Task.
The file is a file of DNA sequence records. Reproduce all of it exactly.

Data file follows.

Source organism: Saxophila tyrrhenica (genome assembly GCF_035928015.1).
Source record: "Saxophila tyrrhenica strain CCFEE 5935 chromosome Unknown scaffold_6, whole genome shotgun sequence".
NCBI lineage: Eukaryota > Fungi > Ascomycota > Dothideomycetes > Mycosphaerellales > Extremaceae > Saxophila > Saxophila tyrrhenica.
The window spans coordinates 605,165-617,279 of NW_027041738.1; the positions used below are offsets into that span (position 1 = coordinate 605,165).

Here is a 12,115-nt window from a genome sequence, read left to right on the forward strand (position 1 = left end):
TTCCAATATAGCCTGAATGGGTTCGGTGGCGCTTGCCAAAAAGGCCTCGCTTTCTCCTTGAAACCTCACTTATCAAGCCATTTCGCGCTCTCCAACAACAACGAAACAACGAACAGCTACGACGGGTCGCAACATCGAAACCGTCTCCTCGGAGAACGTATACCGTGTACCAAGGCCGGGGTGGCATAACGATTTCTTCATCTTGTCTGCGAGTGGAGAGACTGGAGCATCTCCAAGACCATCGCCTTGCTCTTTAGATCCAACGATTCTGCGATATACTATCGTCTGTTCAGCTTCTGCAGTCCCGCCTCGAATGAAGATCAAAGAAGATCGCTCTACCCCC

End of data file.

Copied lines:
Source organism: Saxophila tyrrhenica (genome assembly GCF_035928015.1).
Source record: "Saxophila tyrrhenica strain CCFEE 5935 chromosome Unknown scaffold_6, whole genome shotgun sequence".
NCBI lineage: Eukaryota > Fungi > Ascomycota > Dothideomycetes > Mycosphaerellales > Extremaceae > Saxophila > Saxophila tyrrhenica.
The window spans coordinates 605,165-617,279 of NW_027041738.1; the positions used below are offsets into that span (position 1 = coordinate 605,165).

Here is a 12,115-nt window from a genome sequence, read left to right on the forward strand (position 1 = left end):
TTCCAATATAGCCTGAATGGGTTCGGTGGCGCTTGCCAAAAAGGCCTCGCTTTCTCCTTGAAACCTCACTTATCAAGCCATTTCGCGCTCTCCAACAACAACGAAACAACGAACAGCTACGACGGGTCGCAACATCGAAACCGTCTCCTCGGAGAACGTATACCGTGTACCAAGGCCGGGGTGGCATAACGATTTCTTCATCTTGTCTGCGAGTGGAGAGACTGGAGCATCTCCAAGACCATCGCCTTGCTCTTTAGATCCAACGATTCTGCGATATACTATCGTCTGTTCAGCTTCTGCAGTCCCGCCTCGAATGAAGATCAAAGAAGATCGCTCTACCCCC